My IC and I both have noticed that we like music by groups we once essentially dismissed. Groups like Smashing Pumpkins and Pearl Jam and Red Hot Chile Peppers and The Flaming Lips. That is not to say that I have become a devotee of those bands, but I like some of the music they have recorded. Recently, I’ve found myself enamored of some more recent music by groups that, in the past, I might have dismissed out of hand. For example, I find quite interesting a rather new release by Foo Fighters, Making a Fire. But, although I love the sound of the music, the lyrics make almost no sense to me. If I extrapolate and make a thousand assumptions, I can make the music make sense, but it takes real work. Yet simply listening, I love it! Odd, isn’t it, that music can so thoroughly capture one’s emotional attention? I think one of the best ways to verify that is to listen to appealing songs sung in a foreign language with which one is unfamiliar. The words need not be understood for the emotional impact of the music to be felt.


Once again, I got out of bed this morning just after 4. I had been awake for a good hour or more—thrashing about and coughing and otherwise behaving badly—when I finally gave up the battle and rose for the day. Fortunately, we went to bed early (about 9:30?), though my IC stayed awake until much later, I think, eyes glued to her glowing electronic device. I slept, off and on, for much of the remainder of the night until I just couldn’t stay in bed anymore. I have an imaginary dream that I go to bed at a reasonable hour and sleep comfortably and soundly for a solid seven hours; it’s a fantasy is what it is. A stinking fantasy.


Last night, for a good hour or two before we went to bed, I was in the mood to drink an Irish coffee. Unfortunately, I have no Irish whiskey in the house; plus, we’ve both sworn off drinking alcohol for a while, intent on retreating in size and weight to a time before, when we were svelt. The real way to do that, of course, is to get more exercise. And I can’t get much more exercise until I solve my problem with stamina. Some days, I feel strongly that I should abandon efforts to look like and be like someone else and simply allow myself to be me—the decadent, corpulent, passionate, food-loving gourmand that I am. Deep down inside me. But abandoning those efforts could lead me to outgrowing clothes at a record pace; that’s too damn expensive.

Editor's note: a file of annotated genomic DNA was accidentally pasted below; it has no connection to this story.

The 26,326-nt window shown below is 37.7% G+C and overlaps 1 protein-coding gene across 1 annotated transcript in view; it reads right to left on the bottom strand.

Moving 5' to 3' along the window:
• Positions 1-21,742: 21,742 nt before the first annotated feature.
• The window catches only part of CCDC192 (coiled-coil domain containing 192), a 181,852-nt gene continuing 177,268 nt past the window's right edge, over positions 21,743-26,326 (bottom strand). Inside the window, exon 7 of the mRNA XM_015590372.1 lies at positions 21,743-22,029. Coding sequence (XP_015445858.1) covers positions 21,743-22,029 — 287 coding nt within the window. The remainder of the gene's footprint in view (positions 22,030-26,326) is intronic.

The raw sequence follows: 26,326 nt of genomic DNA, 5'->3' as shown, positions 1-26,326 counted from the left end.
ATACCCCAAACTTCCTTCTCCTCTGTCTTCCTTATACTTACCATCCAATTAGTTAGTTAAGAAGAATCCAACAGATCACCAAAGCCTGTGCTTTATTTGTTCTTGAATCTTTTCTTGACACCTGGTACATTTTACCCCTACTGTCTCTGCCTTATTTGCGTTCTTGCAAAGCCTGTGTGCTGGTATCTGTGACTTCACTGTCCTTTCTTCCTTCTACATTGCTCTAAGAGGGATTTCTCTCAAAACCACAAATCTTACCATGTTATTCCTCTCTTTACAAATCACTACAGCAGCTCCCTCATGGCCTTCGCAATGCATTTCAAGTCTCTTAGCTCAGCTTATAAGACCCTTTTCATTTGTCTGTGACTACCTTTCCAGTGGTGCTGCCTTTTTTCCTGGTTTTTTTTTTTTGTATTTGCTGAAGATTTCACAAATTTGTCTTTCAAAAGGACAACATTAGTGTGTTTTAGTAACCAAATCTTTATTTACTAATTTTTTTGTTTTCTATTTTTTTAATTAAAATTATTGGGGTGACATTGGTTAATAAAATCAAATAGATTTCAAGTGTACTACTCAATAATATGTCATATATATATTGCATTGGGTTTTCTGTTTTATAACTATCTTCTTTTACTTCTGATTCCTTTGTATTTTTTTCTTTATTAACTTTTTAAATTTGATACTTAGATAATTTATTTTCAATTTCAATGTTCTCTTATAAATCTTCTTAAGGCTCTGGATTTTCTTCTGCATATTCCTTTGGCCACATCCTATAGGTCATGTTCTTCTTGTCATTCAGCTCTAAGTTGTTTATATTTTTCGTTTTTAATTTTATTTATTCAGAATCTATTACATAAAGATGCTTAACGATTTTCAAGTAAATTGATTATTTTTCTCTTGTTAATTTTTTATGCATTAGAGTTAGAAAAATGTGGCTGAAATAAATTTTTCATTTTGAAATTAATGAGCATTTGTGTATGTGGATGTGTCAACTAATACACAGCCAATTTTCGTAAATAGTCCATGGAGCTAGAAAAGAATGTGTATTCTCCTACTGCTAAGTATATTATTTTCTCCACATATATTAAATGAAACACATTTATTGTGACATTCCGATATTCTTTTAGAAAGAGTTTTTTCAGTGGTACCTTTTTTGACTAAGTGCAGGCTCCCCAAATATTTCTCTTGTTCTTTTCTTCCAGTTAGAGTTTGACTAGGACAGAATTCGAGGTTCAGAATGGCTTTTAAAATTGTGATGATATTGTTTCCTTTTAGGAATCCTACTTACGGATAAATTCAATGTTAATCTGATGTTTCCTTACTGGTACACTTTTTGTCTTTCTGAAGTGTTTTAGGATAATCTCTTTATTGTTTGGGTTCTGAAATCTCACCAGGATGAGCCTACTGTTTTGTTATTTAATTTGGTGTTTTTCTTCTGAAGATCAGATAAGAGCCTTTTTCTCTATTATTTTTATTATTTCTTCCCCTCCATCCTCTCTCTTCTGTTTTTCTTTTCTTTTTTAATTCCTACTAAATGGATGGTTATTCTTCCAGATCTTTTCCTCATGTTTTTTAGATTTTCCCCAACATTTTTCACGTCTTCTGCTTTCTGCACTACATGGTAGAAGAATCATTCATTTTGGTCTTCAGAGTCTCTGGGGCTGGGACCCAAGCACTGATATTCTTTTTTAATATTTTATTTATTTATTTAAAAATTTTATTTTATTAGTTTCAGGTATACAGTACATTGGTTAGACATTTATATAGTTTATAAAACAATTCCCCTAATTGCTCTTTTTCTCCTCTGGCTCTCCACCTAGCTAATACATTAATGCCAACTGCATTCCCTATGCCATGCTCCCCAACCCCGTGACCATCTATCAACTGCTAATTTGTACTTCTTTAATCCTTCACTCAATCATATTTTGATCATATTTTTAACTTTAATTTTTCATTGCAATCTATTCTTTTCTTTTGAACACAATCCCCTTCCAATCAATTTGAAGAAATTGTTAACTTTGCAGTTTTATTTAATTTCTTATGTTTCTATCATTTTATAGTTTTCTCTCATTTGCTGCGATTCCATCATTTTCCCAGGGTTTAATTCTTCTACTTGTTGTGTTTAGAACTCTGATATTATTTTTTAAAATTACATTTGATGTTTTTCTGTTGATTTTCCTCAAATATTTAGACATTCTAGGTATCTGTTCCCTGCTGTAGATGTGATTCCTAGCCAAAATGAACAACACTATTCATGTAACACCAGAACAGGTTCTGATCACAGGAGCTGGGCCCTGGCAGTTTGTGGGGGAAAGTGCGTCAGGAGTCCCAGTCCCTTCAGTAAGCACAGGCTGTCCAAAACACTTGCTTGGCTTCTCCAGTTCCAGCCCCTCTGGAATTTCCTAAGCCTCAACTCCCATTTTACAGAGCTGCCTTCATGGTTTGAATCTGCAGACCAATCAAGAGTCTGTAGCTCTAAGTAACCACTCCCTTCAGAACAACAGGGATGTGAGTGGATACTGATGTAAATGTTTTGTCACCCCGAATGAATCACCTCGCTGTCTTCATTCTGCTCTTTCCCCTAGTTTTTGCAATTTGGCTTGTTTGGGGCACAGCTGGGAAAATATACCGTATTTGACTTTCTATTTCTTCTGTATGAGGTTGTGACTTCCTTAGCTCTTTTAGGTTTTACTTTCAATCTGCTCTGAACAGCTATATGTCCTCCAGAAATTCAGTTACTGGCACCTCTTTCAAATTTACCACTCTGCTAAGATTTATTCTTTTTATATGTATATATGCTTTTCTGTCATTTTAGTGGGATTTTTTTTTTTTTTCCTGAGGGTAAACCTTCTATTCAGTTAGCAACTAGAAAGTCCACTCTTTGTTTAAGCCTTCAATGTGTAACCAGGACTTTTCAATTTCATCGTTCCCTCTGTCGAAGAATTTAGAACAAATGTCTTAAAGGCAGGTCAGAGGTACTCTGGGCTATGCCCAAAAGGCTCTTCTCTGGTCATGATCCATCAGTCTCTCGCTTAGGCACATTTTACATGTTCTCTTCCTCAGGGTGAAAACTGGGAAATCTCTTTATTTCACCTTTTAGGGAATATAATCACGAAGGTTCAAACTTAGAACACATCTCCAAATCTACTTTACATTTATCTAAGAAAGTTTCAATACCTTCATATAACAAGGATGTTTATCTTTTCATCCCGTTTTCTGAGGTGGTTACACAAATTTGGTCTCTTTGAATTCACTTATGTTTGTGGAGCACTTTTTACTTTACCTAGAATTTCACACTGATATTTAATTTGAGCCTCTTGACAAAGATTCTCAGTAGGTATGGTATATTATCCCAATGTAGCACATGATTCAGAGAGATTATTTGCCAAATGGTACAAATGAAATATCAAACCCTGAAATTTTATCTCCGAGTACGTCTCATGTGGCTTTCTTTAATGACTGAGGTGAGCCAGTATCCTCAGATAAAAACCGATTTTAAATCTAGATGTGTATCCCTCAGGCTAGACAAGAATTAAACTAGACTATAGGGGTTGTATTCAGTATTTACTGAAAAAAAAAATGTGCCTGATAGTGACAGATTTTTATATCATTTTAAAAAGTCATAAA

I spent an obscene amount of money on new glasses recently. I should have the new lenses in my old frames and the two new identical pairs of sunglasses soon. Prescription eyewear for people whose vision is like mine is more than a little expensive. It is like buying ten-carat diamonds instead of lenses. It is like investing in hundred-pound blocks of crypto-currency (yeah, I know that’s absurd…deal with it). I will not look different. I will simply feel different. And, especially in the car, I will be able to see better when driving in the direction of the setting (or rising) sun.


I could go on, of course. But I won’t. I won’t touch on my unhappy and unsuccessful experience with Walgreen’s yesterday. I don’t write about my displeasure with myself for continuing to put off “putting things away.” I won’t address a thousand other crinkly things that make me feel like crumpled aluminum foil has been stuffed inside my brain just to annoy me. Instead, I’ll stop writing for now. Back to the salt mines.

About John Swinburn

"Love not what you are but what you may become."― Miguel de Cervantes
This entry was posted in Uncategorized. Bookmark the permalink.

2 Responses to Salt Mines

  1. John says:

    Thanks, Meg. I am glad you’re improving, thanks in part to our mutual friend. Kim is a whirlwind of energy, isn’t she?

  2. Meg Koziar says:

    Morning John, I enjoyed your lunch story. Thanks. That rural Arkansas HS students are eating “ethnic” food is real progress! Hope you have a good day. Mine are getting better, withvmuch thanks to our mutual friend.

Please talk to me about what I've written. I get lonely when I'm the only one saying anything.

This site uses Akismet to reduce spam. Learn how your comment data is processed.